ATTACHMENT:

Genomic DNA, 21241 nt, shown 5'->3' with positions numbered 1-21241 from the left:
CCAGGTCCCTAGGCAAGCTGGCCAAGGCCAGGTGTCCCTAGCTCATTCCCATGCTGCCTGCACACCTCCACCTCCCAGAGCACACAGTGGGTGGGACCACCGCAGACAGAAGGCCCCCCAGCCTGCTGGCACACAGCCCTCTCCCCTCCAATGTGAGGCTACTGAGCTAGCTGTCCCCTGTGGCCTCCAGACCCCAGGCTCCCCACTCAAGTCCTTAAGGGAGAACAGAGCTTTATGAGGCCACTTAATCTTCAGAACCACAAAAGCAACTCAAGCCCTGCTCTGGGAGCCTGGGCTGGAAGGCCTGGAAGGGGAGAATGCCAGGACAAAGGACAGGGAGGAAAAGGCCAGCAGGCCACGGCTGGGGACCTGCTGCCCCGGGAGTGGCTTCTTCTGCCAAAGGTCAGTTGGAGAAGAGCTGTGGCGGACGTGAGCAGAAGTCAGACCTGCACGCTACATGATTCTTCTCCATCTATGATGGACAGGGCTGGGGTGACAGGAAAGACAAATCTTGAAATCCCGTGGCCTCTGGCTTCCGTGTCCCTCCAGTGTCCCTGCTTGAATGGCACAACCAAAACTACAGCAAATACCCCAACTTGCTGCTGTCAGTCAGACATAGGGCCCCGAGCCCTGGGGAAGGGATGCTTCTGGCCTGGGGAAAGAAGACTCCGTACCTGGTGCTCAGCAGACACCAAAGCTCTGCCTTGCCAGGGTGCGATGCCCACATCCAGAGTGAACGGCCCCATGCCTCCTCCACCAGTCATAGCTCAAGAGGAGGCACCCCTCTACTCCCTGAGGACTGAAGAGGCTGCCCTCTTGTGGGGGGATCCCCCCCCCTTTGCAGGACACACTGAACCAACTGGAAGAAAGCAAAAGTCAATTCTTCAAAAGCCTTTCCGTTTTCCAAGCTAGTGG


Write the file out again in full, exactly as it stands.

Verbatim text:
Genomic DNA, 21241 nt, shown 5'->3' with positions numbered 1-21241 from the left:
CCAGGTCCCTAGGCAAGCTGGCCAAGGCCAGGTGTCCCTAGCTCATTCCCATGCTGCCTGCACACCTCCACCTCCCAGAGCACACAGTGGGTGGGACCACCGCAGACAGAAGGCCCCCCAGCCTGCTGGCACACAGCCCTCTCCCCTCCAATGTGAGGCTACTGAGCTAGCTGTCCCCTGTGGCCTCCAGACCCCAGGCTCCCCACTCAAGTCCTTAAGGGAGAACAGAGCTTTATGAGGCCACTTAATCTTCAGAACCACAAAAGCAACTCAAGCCCTGCTCTGGGAGCCTGGGCTGGAAGGCCTGGAAGGGGAGAATGCCAGGACAAAGGACAGGGAGGAAAAGGCCAGCAGGCCACGGCTGGGGACCTGCTGCCCCGGGAGTGGCTTCTTCTGCCAAAGGTCAGTTGGAGAAGAGCTGTGGCGGACGTGAGCAGAAGTCAGACCTGCACGCTACATGATTCTTCTCCATCTATGATGGACAGGGCTGGGGTGACAGGAAAGACAAATCTTGAAATCCCGTGGCCTCTGGCTTCCGTGTCCCTCCAGTGTCCCTGCTTGAATGGCACAACCAAAACTACAGCAAATACCCCAACTTGCTGCTGTCAGTCAGACATAGGGCCCCGAGCCCTGGGGAAGGGATGCTTCTGGCCTGGGGAAAGAAGACTCCGTACCTGGTGCTCAGCAGACACCAAAGCTCTGCCTTGCCAGGGTGCGATGCCCACATCCAGAGTGAACGGCCCCATGCCTCCTCCACCAGTCATAGCTCAAGAGGAGGCACCCCTCTACTCCCTGAGGACTGAAGAGGCTGCCCTCTTGTGGGGGGATCCCCCCCCCTTTGCAGGACACACTGAACCAACTGGAAGAAAGCAAAAGTCAATTCTTCAAAAGCCTTTCCGTTTTCCAAGCTAGTGG